Food parenting practices and parenting styles are associated with child weight status, dietary intake, and eating behaviors. Although parents maintain a parenting style while also engaging in food parenting practices day-to-day, most studies have examined the separate impact of these two constructs on child outcomes. An examination of both practices and styles will facilitate the identification of how they mutually co-exist and influence child weight and weight-related outcomes. The current study examined the clustering of food parenting practices and parenting styles and evaluated the relationship between these parenting characteristics and child weight status, diet quality and eating behaviors. Children aged 5–7 and their parents (N = 150) from six racial/ethnic groups were recruited through primary care clinics. Latent class analysis classified subgroups based on parenting practices and styles. Regression analyses examined relationships between subgroups and child outcomes. The best-fitting model was two subgroups. Parents in subgroup 1 (n = 37) were more likely to restrict foods, pressure children to eat and less likely to engage in food modeling compared to subgroup 2 (n = 112). Parents in subgroup 1 were more likely to report authoritarian and permissive parenting styles and less likely to report an authoritative parenting style, compared to subgroup 2. Parents in subgroup 1 were more likely to report children who ate to obtain pleasure and who lacked internal cues for hunger than those in subgroup 2. There were no association between subgroups and child weight status, diet quality and other eating behaviors. Future research and interventions should take into consideration how parenting styles and practices mutually influence child weight and weight-related outcomes.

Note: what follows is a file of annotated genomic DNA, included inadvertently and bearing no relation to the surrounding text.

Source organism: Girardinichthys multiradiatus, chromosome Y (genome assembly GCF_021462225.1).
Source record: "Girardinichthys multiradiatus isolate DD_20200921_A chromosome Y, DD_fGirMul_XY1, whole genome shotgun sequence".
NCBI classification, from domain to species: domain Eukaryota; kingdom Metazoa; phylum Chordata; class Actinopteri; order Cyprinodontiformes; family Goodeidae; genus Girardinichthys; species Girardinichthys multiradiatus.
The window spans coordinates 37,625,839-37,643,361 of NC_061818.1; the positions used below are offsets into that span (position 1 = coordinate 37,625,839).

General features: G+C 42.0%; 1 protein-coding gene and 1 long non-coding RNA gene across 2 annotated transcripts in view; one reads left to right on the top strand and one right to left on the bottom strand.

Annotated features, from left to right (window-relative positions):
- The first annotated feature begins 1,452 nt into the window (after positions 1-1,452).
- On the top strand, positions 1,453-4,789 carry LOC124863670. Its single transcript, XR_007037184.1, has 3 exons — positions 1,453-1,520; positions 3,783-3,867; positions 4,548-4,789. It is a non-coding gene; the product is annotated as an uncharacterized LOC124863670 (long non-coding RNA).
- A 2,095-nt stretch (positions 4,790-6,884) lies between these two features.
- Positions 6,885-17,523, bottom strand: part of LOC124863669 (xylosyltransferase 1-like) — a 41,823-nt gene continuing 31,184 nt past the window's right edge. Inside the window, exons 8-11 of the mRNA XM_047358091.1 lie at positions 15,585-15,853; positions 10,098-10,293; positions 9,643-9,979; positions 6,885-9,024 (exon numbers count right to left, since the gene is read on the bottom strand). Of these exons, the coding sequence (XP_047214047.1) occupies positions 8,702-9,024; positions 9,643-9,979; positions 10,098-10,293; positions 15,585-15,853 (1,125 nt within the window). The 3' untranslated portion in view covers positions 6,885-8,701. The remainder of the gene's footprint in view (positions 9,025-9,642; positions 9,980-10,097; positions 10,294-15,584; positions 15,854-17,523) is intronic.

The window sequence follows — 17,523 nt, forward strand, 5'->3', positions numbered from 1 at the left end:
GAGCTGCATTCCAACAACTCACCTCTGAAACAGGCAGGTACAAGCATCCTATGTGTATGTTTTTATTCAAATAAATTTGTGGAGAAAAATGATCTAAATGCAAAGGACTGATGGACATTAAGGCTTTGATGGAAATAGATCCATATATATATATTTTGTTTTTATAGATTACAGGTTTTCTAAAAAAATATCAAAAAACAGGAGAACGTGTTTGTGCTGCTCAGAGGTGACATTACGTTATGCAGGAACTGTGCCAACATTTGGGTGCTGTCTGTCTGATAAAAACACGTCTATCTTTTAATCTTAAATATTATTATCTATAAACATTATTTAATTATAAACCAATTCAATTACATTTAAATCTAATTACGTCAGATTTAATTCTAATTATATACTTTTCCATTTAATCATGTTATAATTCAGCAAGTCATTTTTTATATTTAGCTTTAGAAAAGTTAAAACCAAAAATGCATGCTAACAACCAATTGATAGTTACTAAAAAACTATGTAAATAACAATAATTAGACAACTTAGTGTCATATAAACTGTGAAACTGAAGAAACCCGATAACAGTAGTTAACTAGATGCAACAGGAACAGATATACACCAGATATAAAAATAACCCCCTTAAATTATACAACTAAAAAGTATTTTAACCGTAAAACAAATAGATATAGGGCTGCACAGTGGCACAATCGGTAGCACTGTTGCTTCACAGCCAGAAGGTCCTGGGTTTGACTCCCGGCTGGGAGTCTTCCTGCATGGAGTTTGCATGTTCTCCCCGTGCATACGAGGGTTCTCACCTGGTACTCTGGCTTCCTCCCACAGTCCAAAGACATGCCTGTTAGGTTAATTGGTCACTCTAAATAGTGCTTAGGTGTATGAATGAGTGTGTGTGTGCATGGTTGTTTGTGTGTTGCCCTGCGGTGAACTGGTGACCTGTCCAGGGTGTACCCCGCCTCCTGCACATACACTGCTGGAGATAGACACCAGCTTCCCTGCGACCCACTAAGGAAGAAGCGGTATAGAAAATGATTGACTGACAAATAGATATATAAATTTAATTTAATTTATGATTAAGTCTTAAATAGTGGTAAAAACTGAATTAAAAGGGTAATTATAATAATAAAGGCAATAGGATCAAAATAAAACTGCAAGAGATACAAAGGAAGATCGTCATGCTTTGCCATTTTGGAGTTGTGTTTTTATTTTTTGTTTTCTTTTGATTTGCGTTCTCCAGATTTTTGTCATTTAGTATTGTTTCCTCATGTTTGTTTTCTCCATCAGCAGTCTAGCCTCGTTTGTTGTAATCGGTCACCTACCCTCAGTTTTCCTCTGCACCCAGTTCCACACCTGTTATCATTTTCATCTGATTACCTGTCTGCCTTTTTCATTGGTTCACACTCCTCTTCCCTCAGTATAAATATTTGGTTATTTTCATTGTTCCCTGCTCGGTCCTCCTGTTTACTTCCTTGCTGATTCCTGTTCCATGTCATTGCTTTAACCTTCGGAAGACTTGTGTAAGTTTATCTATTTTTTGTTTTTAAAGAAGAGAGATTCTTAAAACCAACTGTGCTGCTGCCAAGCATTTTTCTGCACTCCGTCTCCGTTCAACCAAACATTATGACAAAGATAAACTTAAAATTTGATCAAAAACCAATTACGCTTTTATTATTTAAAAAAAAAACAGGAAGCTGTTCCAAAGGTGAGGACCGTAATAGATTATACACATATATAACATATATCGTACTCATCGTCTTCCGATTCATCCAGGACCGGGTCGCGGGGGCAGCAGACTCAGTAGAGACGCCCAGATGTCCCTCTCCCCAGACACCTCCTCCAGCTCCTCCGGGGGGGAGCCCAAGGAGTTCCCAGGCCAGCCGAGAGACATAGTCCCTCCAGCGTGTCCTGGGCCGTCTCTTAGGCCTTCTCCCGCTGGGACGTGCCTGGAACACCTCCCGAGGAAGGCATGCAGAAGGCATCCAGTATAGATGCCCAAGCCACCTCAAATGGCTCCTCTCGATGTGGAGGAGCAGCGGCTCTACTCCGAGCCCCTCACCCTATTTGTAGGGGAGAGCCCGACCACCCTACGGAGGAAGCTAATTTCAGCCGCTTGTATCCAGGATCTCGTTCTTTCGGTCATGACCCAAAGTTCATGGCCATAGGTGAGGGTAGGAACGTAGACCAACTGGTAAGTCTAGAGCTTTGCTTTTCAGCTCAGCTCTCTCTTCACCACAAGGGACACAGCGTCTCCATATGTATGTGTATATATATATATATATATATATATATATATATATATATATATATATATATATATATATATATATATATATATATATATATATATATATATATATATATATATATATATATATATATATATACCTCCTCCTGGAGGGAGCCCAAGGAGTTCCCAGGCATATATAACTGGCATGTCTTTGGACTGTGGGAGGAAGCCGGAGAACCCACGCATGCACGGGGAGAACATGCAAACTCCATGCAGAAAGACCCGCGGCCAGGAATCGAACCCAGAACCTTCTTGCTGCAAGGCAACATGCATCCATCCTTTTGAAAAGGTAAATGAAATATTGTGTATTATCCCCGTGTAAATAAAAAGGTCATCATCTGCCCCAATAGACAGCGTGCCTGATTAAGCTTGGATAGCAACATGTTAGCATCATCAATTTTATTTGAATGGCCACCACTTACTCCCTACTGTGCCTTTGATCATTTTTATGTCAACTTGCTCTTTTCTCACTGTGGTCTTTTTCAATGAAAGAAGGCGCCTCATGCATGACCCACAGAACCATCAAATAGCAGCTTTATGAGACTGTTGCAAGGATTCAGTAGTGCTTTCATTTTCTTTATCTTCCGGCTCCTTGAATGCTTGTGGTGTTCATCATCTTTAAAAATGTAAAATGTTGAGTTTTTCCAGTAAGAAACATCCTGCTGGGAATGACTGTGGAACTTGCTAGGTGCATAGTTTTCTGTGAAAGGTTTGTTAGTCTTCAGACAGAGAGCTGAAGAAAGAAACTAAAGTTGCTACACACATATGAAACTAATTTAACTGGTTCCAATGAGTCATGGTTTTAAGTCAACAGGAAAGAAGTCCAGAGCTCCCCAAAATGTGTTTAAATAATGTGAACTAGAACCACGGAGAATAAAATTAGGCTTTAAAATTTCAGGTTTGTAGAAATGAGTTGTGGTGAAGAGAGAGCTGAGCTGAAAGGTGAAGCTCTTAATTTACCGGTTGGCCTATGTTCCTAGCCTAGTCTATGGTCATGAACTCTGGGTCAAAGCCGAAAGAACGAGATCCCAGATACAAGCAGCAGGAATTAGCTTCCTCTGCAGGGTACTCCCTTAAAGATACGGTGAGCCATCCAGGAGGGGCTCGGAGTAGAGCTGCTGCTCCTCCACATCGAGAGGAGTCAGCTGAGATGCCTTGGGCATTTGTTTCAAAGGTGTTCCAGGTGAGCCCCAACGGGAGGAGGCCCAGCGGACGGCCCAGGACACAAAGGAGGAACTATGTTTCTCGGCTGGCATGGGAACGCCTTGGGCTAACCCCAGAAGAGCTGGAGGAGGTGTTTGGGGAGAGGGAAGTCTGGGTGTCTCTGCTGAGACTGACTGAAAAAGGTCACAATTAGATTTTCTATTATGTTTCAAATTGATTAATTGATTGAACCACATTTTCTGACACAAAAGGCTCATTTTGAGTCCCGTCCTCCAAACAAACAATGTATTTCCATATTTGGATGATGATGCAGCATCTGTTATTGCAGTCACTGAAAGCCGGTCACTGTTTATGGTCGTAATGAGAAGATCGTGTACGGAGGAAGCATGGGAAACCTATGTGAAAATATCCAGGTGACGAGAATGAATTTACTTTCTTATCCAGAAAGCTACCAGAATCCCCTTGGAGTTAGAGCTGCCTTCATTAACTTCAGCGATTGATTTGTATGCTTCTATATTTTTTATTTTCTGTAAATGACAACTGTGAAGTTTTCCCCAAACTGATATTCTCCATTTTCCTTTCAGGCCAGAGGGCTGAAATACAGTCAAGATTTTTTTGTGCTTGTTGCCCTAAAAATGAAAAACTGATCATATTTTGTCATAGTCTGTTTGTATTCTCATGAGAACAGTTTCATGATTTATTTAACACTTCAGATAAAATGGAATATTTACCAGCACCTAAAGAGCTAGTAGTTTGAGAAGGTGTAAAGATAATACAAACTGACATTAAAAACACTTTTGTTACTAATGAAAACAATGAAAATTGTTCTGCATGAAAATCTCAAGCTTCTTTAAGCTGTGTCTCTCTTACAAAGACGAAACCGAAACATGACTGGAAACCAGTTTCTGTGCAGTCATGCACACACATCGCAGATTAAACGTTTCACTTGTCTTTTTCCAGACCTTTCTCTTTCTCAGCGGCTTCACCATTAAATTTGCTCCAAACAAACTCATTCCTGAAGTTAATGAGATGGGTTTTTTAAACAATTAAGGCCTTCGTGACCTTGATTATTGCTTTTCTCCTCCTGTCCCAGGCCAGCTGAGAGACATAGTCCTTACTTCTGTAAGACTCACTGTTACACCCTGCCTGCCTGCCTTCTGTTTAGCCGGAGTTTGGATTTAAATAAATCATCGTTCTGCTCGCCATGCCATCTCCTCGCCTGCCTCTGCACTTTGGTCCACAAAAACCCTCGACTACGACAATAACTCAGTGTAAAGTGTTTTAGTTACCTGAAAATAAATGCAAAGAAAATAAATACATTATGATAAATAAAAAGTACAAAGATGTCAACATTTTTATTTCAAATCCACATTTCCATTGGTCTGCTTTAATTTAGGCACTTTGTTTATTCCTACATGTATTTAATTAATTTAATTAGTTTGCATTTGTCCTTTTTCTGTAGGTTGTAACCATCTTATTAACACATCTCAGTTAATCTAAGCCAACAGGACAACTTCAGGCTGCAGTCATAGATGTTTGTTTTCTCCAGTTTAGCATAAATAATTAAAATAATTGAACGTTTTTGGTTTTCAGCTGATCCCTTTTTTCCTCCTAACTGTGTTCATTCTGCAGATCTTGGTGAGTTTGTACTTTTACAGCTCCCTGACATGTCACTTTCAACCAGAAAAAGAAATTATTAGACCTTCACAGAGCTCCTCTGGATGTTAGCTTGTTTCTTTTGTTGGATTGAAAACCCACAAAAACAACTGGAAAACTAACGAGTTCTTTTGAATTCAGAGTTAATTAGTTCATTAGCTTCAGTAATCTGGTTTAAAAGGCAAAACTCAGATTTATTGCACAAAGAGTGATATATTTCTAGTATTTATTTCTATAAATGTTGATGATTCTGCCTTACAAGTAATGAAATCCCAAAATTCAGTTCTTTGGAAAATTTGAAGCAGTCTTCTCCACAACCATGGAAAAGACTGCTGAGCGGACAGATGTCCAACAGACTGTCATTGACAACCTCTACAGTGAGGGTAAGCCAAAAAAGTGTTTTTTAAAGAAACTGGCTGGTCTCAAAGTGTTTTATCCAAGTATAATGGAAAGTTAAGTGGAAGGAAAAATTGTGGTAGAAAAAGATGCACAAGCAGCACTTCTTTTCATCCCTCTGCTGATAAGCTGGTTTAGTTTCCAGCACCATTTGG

Bibliographical noteFunding Information:
All phases of this study were supported by grants from the National Institutes of Health ( R01HL126171 and T32MH082761 ).
- Child weight
- Latent class analysis
- Parenting practices
- Parenting styles